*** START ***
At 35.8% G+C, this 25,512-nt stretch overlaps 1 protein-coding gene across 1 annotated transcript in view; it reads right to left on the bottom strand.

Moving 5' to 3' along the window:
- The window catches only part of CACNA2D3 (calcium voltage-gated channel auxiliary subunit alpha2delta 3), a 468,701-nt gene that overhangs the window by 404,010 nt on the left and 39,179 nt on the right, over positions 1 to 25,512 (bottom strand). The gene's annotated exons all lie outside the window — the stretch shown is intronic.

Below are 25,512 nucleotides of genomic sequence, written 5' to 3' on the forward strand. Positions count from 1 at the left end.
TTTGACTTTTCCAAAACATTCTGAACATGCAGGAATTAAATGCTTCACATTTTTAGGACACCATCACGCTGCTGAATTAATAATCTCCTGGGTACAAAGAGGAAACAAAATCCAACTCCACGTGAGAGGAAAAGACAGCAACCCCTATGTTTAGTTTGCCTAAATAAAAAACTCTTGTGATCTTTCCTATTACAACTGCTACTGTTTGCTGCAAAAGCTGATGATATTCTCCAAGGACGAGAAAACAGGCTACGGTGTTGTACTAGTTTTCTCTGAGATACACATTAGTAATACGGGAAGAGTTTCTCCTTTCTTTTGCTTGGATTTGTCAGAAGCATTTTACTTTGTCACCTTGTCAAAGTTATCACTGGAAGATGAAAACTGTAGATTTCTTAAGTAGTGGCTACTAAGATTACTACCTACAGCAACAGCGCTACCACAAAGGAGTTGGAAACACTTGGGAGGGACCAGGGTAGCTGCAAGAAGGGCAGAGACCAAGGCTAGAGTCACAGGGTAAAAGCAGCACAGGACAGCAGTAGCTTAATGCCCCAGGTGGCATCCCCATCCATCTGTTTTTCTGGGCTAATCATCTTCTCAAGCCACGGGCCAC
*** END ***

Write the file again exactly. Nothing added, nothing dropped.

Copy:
At 35.8% G+C, this 25,512-nt stretch overlaps 1 protein-coding gene across 1 annotated transcript in view; it reads right to left on the bottom strand.

Moving 5' to 3' along the window:
- The window catches only part of CACNA2D3 (calcium voltage-gated channel auxiliary subunit alpha2delta 3), a 468,701-nt gene that overhangs the window by 404,010 nt on the left and 39,179 nt on the right, over positions 1 to 25,512 (bottom strand). The gene's annotated exons all lie outside the window — the stretch shown is intronic.

Below are 25,512 nucleotides of genomic sequence, written 5' to 3' on the forward strand. Positions count from 1 at the left end.
TTTGACTTTTCCAAAACATTCTGAACATGCAGGAATTAAATGCTTCACATTTTTAGGACACCATCACGCTGCTGAATTAATAATCTCCTGGGTACAAAGAGGAAACAAAATCCAACTCCACGTGAGAGGAAAAGACAGCAACCCCTATGTTTAGTTTGCCTAAATAAAAAACTCTTGTGATCTTTCCTATTACAACTGCTACTGTTTGCTGCAAAAGCTGATGATATTCTCCAAGGACGAGAAAACAGGCTACGGTGTTGTACTAGTTTTCTCTGAGATACACATTAGTAATACGGGAAGAGTTTCTCCTTTCTTTTGCTTGGATTTGTCAGAAGCATTTTACTTTGTCACCTTGTCAAAGTTATCACTGGAAGATGAAAACTGTAGATTTCTTAAGTAGTGGCTACTAAGATTACTACCTACAGCAACAGCGCTACCACAAAGGAGTTGGAAACACTTGGGAGGGACCAGGGTAGCTGCAAGAAGGGCAGAGACCAAGGCTAGAGTCACAGGGTAAAAGCAGCACAGGACAGCAGTAGCTTAATGCCCCAGGTGGCATCCCCATCCATCTGTTTTTCTGGGCTAATCATCTTCTCAAGCCACGGGCCAC